This would seem to be irrelevant. It does not address the problem of previously segregated unions, the effect of which is evidenced today by a discriminatory seniority system. Appellant Carey might point out that if he had had the benefit of plant seniority in 1966, he would not have been 'bumped' from the agent position he held for two months during that year. Carey and those like him can best be made competitive by affirming the District Court's order requiring plant seniority.


(4) Back Pay.


The District Judge in the present case did not allow the plaintiff back pay against Greyhound because of what he felt was a good faith belief by Greyhound that it was bound by the collective bargaining agreements with the two unions involved. Back pay against the unions was also denied because the Court felt they had acted in good faith according to what they believed their obligations were under the NLRA.


Several recent Fifth Circuit cases have dealt with the issue of back pay. In Johnson v. Goodyear Tire & Rubber Co., 5 Cir., 1974, 491 F.2d 1364, Judge Gewin wrote that an employer's good faith and efforts to remedy past discriminatory practices were not a defense to a claim for back pay-- '. . . back pay awards are not designed to punish the employer but to economically elevate the victims to the status which is rightfully theirs'.


In Pettway v. American Cast Iron Pipe Co., 5 Cir., 1974, 494 F.2d 211, good faith was again rejected as a defense to a claim for back pay. Judge Tuttle viewed back pay as 'an integral part of the whole relief which seeks, not to punish the (employer), but to compensate the victim of discrimination'. After considering the 'rightful place' doctrine adopted by the courts and the Congressional purpose in adopting Title VII, Pettway holds that the scope of a court's discretion to deny back pay is narrow. 'Once a court has determined that a plaintiff or complaining class has sustained economic loss from a discriminatory employment practice, back pay should normally be awarded unless special circumstances are present.'


The following excerpt from Pettway illustrates the type 'special circumstances' Judge Tuttle had in mind:


'The 'special circumstances' where an unjust result has prevented an award of back pay have been narrow. The most numerous are sex discrimination suits where conflicting state legislation, which limit work hours or impose weight lifting limits or the like for women employees, require a practice in violation of Title VII. In these cases the courts have properly declined to award back pay because 'state statutes, like federal ones, are entitled to the presumption of constitutionality until their invalidity is judicially declared.' Davies Warehouse Co. v. Bowles, 321 U.S. 144, 153, 64 S.Ct. 474, 479, 88 L.Ed. 635 (1944). However, a back pay decree is appropriate in those cases where a limitation is not imposed by a state statute but by the employer, or where the employer is put on notice of a judicial or definitive administrative determination of the invalidity of the state law.'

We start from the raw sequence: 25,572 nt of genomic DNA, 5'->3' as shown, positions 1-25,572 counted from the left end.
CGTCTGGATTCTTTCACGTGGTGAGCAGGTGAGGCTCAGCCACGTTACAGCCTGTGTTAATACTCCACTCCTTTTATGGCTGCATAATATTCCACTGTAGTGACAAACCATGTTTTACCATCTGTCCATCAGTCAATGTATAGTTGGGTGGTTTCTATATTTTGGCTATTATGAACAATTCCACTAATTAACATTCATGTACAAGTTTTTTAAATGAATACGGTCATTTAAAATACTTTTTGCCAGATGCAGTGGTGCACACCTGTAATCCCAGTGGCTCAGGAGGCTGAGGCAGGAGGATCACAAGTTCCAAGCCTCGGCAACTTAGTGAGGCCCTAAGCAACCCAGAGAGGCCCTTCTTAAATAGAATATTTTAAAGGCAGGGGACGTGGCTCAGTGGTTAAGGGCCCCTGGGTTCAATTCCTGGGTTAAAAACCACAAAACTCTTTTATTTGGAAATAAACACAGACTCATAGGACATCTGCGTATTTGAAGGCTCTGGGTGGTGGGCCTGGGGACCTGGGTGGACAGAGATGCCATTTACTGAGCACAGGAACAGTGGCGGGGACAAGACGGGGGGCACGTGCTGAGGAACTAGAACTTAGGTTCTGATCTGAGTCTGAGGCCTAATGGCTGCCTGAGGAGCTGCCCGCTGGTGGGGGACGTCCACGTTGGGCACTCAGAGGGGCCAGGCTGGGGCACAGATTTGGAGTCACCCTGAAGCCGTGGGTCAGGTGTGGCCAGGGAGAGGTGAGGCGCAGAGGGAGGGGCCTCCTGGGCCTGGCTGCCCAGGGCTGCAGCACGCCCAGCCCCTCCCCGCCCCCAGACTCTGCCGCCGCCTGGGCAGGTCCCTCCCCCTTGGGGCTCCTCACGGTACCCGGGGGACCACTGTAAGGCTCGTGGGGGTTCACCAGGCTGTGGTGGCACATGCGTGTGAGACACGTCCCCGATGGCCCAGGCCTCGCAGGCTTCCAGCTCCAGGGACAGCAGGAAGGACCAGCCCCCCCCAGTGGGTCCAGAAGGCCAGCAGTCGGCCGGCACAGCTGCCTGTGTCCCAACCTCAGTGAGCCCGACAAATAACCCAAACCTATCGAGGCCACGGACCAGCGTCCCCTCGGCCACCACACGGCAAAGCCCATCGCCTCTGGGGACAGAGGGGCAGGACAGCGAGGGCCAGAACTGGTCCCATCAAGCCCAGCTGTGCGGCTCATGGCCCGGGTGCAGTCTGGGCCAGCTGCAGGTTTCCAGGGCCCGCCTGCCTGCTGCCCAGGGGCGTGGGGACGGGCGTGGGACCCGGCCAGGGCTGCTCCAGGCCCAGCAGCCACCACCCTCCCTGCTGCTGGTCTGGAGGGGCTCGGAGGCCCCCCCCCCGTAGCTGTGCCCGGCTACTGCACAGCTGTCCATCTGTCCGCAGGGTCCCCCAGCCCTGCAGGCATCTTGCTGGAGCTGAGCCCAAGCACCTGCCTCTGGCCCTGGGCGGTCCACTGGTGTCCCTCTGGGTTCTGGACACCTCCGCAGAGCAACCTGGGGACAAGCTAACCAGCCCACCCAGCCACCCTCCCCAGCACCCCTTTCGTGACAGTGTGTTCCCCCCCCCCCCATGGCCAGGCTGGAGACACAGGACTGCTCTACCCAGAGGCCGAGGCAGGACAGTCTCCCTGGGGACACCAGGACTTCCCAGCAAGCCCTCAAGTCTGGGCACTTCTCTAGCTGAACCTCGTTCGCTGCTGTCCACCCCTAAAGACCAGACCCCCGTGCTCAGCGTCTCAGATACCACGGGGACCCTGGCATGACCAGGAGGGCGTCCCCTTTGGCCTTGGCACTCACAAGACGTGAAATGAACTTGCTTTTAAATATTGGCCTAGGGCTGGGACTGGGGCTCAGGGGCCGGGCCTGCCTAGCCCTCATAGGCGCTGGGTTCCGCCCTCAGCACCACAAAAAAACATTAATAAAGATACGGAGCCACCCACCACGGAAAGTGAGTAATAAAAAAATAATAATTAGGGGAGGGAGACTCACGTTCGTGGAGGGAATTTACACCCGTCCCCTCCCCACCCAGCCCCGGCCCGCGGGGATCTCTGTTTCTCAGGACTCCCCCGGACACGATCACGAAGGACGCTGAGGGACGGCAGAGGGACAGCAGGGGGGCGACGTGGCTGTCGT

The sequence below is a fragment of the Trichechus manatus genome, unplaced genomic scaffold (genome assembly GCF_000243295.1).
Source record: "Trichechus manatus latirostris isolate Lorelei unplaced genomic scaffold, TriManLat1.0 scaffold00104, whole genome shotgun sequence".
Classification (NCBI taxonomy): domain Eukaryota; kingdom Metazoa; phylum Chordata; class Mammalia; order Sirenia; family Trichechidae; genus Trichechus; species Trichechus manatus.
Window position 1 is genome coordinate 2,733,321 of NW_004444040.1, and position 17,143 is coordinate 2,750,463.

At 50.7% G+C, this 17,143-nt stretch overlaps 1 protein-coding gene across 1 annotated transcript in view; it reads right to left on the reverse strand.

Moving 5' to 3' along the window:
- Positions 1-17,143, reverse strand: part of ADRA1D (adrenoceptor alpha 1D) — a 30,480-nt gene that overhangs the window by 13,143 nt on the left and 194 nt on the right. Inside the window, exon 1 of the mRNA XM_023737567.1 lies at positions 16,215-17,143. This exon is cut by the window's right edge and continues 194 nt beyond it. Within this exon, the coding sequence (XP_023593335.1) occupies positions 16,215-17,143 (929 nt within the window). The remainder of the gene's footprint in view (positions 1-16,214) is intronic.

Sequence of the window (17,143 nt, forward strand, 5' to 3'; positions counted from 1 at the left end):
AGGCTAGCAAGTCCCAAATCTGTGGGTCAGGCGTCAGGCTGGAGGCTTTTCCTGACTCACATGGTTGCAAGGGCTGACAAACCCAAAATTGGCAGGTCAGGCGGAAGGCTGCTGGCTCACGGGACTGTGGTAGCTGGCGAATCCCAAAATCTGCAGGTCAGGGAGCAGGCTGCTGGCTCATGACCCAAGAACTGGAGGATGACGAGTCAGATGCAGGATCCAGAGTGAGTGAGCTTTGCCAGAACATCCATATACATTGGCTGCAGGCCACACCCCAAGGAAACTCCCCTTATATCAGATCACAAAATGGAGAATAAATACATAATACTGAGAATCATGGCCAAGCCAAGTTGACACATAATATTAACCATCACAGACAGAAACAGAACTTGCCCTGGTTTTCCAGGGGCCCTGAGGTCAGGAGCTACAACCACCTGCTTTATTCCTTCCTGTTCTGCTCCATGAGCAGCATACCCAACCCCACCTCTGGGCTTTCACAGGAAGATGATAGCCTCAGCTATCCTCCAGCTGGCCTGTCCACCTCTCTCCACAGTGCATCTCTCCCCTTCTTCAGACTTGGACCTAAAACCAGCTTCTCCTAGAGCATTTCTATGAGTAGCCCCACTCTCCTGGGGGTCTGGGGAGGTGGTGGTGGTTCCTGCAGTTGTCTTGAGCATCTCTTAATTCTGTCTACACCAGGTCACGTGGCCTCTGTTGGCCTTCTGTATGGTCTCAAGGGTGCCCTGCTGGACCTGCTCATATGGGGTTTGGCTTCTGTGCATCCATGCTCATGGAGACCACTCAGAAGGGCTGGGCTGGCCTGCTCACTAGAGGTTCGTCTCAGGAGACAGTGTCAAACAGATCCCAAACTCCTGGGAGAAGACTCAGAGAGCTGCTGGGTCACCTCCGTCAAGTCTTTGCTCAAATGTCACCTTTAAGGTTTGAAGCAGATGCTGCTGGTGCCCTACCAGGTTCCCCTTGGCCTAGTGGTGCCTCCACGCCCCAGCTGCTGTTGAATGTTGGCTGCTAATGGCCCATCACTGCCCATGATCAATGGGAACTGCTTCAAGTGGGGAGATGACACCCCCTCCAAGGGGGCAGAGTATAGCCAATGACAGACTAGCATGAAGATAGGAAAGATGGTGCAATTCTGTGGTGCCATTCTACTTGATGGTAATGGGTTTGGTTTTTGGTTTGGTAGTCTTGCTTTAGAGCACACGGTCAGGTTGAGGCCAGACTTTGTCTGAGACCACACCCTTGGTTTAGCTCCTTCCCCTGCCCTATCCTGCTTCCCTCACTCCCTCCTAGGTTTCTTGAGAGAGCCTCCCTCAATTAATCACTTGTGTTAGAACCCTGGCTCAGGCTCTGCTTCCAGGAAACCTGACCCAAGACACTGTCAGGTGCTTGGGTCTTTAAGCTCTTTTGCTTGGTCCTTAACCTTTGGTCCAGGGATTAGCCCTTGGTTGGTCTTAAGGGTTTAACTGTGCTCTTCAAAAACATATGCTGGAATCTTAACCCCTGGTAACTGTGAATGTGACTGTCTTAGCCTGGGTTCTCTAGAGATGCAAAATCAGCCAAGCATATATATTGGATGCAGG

At p. 254.


In Baxter v. Savannah Sugar Refining Corp., 5 Cir., 1974, 495 F.2d 437, we held that good faith was not a defense to an action for class-wide back pay, reaffirming Johnson and Pettway, supra.


Because the decision to deny back pay was based on the good faith of Greyhound and the unions, the preceding cases appear to mandate a reversal on this point. We remand for judicial determination of the amount of back pay due Carey and that liability, once ascertained, should be jointly assessed against Greyhound and the two unions, as were the attorney's fees and expenses. A union's role as a party to a collective bargaining agreement can be legally sufficient to impose back pay liability on the union if the agreement violates Title VII, Guerra v. Manchester Terminal Corporation, 5 Cir., 1974, 498 F.2d 641.